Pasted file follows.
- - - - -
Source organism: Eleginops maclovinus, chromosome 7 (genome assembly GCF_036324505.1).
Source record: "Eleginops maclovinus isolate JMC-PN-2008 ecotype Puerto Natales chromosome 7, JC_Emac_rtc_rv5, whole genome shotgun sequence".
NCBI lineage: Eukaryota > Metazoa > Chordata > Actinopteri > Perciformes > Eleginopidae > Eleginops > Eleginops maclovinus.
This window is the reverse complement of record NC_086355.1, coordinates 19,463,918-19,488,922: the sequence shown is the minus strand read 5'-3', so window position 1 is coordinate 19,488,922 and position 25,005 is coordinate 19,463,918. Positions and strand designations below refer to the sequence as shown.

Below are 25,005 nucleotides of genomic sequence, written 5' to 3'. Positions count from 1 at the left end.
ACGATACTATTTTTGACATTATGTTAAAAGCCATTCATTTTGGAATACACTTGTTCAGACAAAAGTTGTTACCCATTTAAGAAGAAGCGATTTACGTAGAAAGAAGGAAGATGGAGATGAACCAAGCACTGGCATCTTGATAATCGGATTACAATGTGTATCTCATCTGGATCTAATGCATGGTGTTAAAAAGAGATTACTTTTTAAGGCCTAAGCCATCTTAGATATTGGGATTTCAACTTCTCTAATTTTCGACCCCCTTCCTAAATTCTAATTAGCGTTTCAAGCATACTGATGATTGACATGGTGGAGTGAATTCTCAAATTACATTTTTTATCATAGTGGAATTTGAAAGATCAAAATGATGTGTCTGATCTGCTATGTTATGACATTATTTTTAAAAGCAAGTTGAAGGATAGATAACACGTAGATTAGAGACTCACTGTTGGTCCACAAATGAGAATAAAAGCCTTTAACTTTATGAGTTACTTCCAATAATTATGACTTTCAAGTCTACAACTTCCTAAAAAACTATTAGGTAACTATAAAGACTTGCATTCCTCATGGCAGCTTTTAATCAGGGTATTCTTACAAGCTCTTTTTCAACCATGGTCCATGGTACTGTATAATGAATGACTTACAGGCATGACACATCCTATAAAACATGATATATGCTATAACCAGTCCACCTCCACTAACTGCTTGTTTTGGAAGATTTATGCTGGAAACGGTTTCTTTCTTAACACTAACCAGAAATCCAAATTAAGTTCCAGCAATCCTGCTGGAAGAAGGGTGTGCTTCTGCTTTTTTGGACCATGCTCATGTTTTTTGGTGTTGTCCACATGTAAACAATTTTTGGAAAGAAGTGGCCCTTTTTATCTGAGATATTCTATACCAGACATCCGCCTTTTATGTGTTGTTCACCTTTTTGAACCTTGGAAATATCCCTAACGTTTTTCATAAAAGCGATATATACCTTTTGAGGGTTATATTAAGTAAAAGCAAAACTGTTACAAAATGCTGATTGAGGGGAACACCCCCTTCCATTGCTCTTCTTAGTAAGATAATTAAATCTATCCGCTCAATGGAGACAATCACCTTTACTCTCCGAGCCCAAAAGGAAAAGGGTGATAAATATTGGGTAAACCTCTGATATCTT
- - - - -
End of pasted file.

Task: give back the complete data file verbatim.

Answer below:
Source organism: Eleginops maclovinus, chromosome 7 (genome assembly GCF_036324505.1).
Source record: "Eleginops maclovinus isolate JMC-PN-2008 ecotype Puerto Natales chromosome 7, JC_Emac_rtc_rv5, whole genome shotgun sequence".
NCBI lineage: Eukaryota > Metazoa > Chordata > Actinopteri > Perciformes > Eleginopidae > Eleginops > Eleginops maclovinus.
This window is the reverse complement of record NC_086355.1, coordinates 19,463,918-19,488,922: the sequence shown is the minus strand read 5'-3', so window position 1 is coordinate 19,488,922 and position 25,005 is coordinate 19,463,918. Positions and strand designations below refer to the sequence as shown.

Below are 25,005 nucleotides of genomic sequence, written 5' to 3'. Positions count from 1 at the left end.
ACGATACTATTTTTGACATTATGTTAAAAGCCATTCATTTTGGAATACACTTGTTCAGACAAAAGTTGTTACCCATTTAAGAAGAAGCGATTTACGTAGAAAGAAGGAAGATGGAGATGAACCAAGCACTGGCATCTTGATAATCGGATTACAATGTGTATCTCATCTGGATCTAATGCATGGTGTTAAAAAGAGATTACTTTTTAAGGCCTAAGCCATCTTAGATATTGGGATTTCAACTTCTCTAATTTTCGACCCCCTTCCTAAATTCTAATTAGCGTTTCAAGCATACTGATGATTGACATGGTGGAGTGAATTCTCAAATTACATTTTTTATCATAGTGGAATTTGAAAGATCAAAATGATGTGTCTGATCTGCTATGTTATGACATTATTTTTAAAAGCAAGTTGAAGGATAGATAACACGTAGATTAGAGACTCACTGTTGGTCCACAAATGAGAATAAAAGCCTTTAACTTTATGAGTTACTTCCAATAATTATGACTTTCAAGTCTACAACTTCCTAAAAAACTATTAGGTAACTATAAAGACTTGCATTCCTCATGGCAGCTTTTAATCAGGGTATTCTTACAAGCTCTTTTTCAACCATGGTCCATGGTACTGTATAATGAATGACTTACAGGCATGACACATCCTATAAAACATGATATATGCTATAACCAGTCCACCTCCACTAACTGCTTGTTTTGGAAGATTTATGCTGGAAACGGTTTCTTTCTTAACACTAACCAGAAATCCAAATTAAGTTCCAGCAATCCTGCTGGAAGAAGGGTGTGCTTCTGCTTTTTTGGACCATGCTCATGTTTTTTGGTGTTGTCCACATGTAAACAATTTTTGGAAAGAAGTGGCCCTTTTTATCTGAGATATTCTATACCAGACATCCGCCTTTTATGTGTTGTTCACCTTTTTGAACCTTGGAAATATCCCTAACGTTTTTCATAAAAGCGATATATACCTTTTGAGGGTTATATTAAGTAAAAGCAAAACTGTTACAAAATGCTGATTGAGGGGAACACCCCCTTCCATTGCTCTTCTTAGTAAGATAATTAAATCTATCCGCTCAATGGAGACAATCACCTTTACTCTCCGAGCCCAAAAGGAAAAGGGTGATAAATATTGGGTAAACCTCTGATATCTT